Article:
If it seems like I'm speaking in vague generalities without actually citing examples. Heavy Rain is driven by discovery of finding yourself in places interactive entertainment isn't often willing to take us, and pulling back the curtain on those instances would rob the player of what I found so endearing. Heavy Rain broadcasts moments of overwhelming emotion through jaw dropping scenarios that makes the Modern Warfare 2's infamous airport scene feel cheap and pretentious, and it tugs at your heartstrings when it forces your characters through grueling and uncomfortable situations.
I'm a father, too (slight, very small spoilers until the next bolded point)
An early area with Ethan generated feelings of tension and uneasiness I previously hadn't perceived in a game; being a Dad. I was out in the backyard with foam swords playing around with my kids, and then I entered what I assumed was a button tutorial. I was tasked with dueling one of my kids, but I was conflicted because I didn't know whether to complete the button prompts and successfully finish what I thought was a tutorial, or be a good dad and let my kid get a few hits in. For years, videogames have been telling me that if I follow the instructions on screen, I will then be rewarded, but, in this case, that instruction conflicted with my impulse to try and not be a jerk father. I was taken aback, and completely swallowed by the fiction from an angle I never expected. And that was just the first ten minutes of the game.
In fact, most of Ethan's portion of the game is incredibly unpleasant and often depressing. What he's forced to do is backbreaking, and the unnerving actions he must perform to find his son were enough to give me pause and force me into taking a break from the game. The man gets beat to hell, and it leaves him physically and emotionally destroyed. If you're invested in the fiction and can feel the plight of the character, you're going to feel his conflict and sympathize with his 'at any cost' determination. Or maybe you won't, and maybe you'll elect not to participate in any of the dehumanizing situations he can't seem to escape. While some seemingly perilous situations will play out the same regardless of your QTE success or failure, you do have a considerable amount of control over the fate of Ethan, or any other character.
Moral choice is a hot feature in games right now, but the lines have never been more blurry than they are in Heavy Rain. You're constantly being slammed with intense circumstance, forcing you to act on what you think is right, what you think is necessary, or hastily out of pure desperation. Do you sit back and watch a store get robbed, or do you step up and hope to defuse the situation? Do you aid a man you hate when he's clearly going to die, or do you walk away? What are you willing to sacrifice? Heavy Rain has an expansive number of ending variations, and the variables for the ultimate endgame can be factored in very early on. In one way or another, you're going to have to answer for what you've done. Rarely has a game given such a great amount of consequence to the actions of its characters.
“I thought you were watching a movie”
Heavy Rain's most inviting characteristic is undoubtedly its presentation. The lengths to which Quantic Dream went to create their graphic engine (as seen in the unlockables "making of" shorts) really paid off, both in terms of mood and atmosphere. One would expect the cut scenes to be framed and shot like a movie, but the same also holds true for the bits where you're walking around. Character interaction doesn't suffer if you choose to move around, stand still, or sit in a chair - and scenes are often augmented by quick cuts and split screens to keep up the pace. The action is framed perfectly as well; finding your lost kid at the mall carries a sense of desperation enhanced by the slightly blurred visuals and seemingly endless sea of people, and trying to drive a car the wrong way down a highway comes with the sense of death-defying accomplishment made entirely possible by the rich presentation and meticulous attention to detail.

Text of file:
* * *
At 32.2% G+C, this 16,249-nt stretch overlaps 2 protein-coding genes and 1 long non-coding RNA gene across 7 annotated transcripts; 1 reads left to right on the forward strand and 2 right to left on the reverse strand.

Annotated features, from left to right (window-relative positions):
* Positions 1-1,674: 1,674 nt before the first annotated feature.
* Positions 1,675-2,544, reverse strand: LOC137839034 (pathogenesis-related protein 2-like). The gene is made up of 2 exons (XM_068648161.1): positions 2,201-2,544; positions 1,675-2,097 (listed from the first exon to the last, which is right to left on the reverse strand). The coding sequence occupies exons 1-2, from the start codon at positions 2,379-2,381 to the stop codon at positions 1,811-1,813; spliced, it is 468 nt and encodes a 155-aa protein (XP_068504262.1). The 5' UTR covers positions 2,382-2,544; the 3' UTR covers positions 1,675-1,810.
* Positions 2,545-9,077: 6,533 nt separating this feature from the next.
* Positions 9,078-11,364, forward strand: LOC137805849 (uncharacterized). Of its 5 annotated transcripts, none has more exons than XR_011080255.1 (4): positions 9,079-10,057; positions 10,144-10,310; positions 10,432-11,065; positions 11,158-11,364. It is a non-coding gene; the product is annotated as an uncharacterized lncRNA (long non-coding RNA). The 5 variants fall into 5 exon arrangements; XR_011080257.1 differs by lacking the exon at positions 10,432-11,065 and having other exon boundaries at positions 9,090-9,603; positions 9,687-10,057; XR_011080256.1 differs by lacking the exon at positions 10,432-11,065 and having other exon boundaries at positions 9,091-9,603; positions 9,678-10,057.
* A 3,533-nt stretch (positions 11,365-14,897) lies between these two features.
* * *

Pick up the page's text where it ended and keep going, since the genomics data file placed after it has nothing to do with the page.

Care and precision have gone into almost every observable graphical and mechanical detail, which makes Heavy Rain's failings all the more glaring. While the music and sound effects are excellent throughout, the voice acting isn't up to par. Accents have the tendency to bleed through and make conversations unintentionally weird. The game is clearly set in the United States, but each character, save Shelby, speaks with an accent that ranges from vaguely off to completely overbearing. That's fine, there are plenty of French-born people speaking English in the United States, but it seems like they are deliberately trying to have "American" accents. It threw me off, and some of the line reading (see your aggressor and his delivery of the word "asshole" when Shelby visits Lauren's apartment) is flat out awful. I understand that the developers are French, but, in a post-Uncharted 2 world, merely passable voice acting isn't going to cut it.
Some lesser instances, such as an occasionally unclear prompt, got in the way as well. Early in the game I wanted to make dinner for my kid but instead I wound up going to the refrigerator and chugging a beer. That particular action was largely inconsequential, but down the road I ended up pressing some pressing poorly defined prompts that made my character react against my wishes. With the changing camera angles, it's easy to lose control of your character. This isn't necessarily punitive, but it breaks immersion to see Madison stumble in circles like an idiot when she should be trying to open a door. Lastly, my retail copy of the game was a bit buggy. Having NPCs walk through my character in a cut scene was excusable, but failing to load my save file and forcing me to restart from a previous chapter was disappointing. Still, these problems are minor and (hopefully) uncommon.
The highest compliment I can pay Heavy Rain is that it treated me like an adult. Far too often “mature” in a videogame means either senseless profanity, or gratuitous sex and violence and, while Heavy Rain certainly isn’t short on sex or violence, most of the time it’s presented in a way that treats the player with respect. Not unlike an R-rated drama, the mature subject matter is used to build and define its characters, not exploit them.